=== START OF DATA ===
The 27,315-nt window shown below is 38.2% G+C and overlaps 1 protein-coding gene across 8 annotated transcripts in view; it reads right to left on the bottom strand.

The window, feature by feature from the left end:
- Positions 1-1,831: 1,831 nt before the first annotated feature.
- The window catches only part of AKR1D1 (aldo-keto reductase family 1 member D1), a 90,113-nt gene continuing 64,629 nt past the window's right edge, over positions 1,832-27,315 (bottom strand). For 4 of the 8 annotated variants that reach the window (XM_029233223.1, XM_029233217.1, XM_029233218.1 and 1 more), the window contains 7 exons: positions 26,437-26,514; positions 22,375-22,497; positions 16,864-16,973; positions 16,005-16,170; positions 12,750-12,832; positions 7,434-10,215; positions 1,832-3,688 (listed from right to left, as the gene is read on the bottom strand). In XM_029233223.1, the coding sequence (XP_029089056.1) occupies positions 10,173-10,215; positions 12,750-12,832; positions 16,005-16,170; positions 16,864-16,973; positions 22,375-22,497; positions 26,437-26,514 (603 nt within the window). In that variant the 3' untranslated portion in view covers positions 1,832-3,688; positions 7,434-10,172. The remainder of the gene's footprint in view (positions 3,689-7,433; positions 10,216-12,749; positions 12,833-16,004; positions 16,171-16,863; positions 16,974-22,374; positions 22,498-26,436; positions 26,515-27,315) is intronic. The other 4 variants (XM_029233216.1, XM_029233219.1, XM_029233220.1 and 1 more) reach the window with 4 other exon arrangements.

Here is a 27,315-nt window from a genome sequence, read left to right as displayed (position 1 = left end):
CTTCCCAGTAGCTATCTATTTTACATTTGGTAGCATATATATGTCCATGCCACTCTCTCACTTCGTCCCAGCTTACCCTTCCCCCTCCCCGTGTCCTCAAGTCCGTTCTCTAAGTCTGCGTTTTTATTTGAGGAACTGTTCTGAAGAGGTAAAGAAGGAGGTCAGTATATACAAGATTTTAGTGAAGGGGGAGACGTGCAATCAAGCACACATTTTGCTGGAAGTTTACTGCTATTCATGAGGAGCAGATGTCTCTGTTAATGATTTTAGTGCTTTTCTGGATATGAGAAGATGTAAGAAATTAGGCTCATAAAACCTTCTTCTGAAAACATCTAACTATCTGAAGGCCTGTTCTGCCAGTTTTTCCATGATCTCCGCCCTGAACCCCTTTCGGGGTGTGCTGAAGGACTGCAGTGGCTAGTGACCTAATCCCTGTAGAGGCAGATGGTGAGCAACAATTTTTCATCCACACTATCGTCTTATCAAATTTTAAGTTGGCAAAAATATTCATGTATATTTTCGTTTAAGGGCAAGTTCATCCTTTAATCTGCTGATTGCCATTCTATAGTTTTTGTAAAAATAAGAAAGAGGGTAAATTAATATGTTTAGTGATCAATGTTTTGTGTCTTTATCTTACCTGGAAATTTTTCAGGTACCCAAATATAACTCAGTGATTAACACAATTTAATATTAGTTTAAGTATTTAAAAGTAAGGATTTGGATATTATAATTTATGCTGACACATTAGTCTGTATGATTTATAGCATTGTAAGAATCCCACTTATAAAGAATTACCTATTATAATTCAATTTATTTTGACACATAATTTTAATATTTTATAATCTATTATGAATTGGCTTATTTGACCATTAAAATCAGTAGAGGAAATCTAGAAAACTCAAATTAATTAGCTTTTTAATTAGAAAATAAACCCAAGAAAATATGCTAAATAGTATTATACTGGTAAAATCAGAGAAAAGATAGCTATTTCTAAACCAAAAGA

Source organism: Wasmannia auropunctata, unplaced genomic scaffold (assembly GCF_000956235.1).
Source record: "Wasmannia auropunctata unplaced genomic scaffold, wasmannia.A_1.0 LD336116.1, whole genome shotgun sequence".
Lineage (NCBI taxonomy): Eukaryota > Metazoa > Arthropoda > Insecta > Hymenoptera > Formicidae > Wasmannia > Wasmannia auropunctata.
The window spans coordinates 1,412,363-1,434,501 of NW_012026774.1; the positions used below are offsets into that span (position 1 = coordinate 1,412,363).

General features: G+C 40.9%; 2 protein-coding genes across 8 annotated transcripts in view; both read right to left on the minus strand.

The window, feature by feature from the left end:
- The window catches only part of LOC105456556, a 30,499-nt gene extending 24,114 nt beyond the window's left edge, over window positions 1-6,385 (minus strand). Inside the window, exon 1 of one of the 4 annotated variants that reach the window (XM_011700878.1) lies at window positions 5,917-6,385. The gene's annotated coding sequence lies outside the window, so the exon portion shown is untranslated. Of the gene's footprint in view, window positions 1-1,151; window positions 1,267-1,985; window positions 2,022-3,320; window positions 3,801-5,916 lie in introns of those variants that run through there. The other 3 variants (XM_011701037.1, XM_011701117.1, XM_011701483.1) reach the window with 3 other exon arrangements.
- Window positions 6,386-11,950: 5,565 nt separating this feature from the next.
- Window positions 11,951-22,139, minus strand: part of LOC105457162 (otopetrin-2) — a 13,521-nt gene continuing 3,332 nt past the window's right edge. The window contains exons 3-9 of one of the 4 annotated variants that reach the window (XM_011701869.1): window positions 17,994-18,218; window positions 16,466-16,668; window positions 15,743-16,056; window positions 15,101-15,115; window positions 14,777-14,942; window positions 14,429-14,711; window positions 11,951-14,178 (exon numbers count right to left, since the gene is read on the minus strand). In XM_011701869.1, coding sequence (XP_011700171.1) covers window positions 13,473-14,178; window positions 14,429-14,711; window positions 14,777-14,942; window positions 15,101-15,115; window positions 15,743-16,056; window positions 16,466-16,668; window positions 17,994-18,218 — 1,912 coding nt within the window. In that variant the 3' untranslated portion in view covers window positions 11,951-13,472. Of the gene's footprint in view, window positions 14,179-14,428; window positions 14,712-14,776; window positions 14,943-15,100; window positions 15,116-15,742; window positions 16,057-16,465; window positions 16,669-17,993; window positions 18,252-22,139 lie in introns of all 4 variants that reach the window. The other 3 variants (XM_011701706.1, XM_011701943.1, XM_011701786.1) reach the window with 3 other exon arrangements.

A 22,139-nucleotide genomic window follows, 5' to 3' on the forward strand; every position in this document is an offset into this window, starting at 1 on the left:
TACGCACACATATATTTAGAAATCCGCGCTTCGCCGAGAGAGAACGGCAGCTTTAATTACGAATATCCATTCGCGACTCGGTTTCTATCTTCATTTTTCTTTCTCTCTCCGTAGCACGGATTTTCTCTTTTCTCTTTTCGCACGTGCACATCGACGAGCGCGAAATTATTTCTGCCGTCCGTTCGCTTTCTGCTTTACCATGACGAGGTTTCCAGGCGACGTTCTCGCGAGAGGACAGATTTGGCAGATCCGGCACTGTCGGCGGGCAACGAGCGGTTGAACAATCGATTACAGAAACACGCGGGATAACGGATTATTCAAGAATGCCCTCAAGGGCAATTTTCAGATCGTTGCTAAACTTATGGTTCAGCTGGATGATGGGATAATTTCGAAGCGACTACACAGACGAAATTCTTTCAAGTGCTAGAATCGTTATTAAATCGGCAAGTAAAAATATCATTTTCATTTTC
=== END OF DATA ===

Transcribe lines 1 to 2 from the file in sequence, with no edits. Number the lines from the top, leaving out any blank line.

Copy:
The 27,315-nt window shown below is 38.2% G+C and overlaps 1 protein-coding gene across 8 annotated transcripts in view; it reads right to left on the bottom strand.

The window, feature by feature from the left end: